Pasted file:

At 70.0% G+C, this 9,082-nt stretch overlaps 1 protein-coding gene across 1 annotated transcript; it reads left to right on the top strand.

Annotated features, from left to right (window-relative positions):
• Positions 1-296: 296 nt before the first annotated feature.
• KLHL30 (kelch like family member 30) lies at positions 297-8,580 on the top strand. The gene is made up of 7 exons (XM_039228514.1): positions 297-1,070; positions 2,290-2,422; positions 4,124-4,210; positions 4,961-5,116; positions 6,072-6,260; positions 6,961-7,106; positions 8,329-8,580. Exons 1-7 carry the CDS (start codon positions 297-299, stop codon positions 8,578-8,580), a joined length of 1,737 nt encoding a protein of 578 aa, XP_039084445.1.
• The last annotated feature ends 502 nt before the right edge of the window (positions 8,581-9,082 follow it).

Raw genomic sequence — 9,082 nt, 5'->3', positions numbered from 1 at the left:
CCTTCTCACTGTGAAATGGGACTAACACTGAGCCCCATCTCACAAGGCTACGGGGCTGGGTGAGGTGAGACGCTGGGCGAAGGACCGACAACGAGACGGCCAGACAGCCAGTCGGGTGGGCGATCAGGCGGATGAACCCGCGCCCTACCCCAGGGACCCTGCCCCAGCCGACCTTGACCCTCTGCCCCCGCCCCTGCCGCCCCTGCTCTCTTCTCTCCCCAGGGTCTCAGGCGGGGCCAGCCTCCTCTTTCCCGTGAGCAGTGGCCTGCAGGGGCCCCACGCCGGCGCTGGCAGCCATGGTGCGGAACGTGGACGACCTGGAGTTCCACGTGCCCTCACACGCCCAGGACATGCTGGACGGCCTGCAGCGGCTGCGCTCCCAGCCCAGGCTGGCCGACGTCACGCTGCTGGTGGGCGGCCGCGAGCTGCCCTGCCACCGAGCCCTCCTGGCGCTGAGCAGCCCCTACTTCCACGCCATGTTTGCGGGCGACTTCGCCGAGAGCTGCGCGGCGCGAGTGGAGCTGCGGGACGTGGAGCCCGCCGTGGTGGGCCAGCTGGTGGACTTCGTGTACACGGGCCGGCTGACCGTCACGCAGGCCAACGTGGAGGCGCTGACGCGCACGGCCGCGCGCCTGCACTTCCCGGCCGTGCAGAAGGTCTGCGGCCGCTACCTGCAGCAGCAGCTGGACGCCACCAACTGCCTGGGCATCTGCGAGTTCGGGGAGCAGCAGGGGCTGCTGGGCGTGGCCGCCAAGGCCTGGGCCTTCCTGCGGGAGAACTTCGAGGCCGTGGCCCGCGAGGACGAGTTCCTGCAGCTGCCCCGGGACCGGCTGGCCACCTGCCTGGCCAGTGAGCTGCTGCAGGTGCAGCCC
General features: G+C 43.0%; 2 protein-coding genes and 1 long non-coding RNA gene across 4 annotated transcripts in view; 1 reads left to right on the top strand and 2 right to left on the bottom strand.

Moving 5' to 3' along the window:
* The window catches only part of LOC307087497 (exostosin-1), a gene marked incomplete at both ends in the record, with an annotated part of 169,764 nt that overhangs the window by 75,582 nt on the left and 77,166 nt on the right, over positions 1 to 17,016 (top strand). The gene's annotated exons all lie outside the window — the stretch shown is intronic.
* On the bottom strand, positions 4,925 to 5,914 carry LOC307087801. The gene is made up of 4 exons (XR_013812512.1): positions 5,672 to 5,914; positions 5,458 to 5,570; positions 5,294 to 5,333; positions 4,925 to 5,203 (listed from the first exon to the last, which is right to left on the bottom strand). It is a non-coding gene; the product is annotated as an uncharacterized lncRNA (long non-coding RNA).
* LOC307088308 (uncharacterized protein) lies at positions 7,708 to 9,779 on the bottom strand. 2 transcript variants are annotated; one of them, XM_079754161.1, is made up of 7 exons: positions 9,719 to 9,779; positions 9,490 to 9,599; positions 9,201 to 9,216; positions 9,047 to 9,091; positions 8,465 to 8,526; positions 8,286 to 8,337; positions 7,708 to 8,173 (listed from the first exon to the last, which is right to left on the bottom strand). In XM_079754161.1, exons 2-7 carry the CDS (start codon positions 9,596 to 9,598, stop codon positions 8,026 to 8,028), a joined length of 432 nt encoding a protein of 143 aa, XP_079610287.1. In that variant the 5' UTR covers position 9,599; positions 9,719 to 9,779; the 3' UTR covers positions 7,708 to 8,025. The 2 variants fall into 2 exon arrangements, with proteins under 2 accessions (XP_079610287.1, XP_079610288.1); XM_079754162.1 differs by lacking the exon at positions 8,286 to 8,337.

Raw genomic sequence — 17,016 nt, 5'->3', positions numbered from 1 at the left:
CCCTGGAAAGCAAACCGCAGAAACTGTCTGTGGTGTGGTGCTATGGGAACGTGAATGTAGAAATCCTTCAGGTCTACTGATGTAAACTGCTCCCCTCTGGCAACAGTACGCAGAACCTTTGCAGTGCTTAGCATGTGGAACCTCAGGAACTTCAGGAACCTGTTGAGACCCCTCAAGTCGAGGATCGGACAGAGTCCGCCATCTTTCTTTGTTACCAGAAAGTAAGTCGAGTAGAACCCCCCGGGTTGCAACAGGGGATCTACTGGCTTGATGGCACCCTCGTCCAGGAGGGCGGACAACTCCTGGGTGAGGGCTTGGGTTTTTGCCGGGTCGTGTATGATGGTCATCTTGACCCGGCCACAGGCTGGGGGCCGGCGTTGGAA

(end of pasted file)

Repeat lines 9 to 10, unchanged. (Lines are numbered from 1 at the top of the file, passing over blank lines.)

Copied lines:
Moving 5' to 3' along the window:
* The window catches only part of LOC307087497 (exostosin-1), a gene marked incomplete at both ends in the record, with an annotated part of 169,764 nt that overhangs the window by 75,582 nt on the left and 77,166 nt on the right, over positions 1 to 17,016 (top strand). The gene's annotated exons all lie outside the window — the stretch shown is intronic.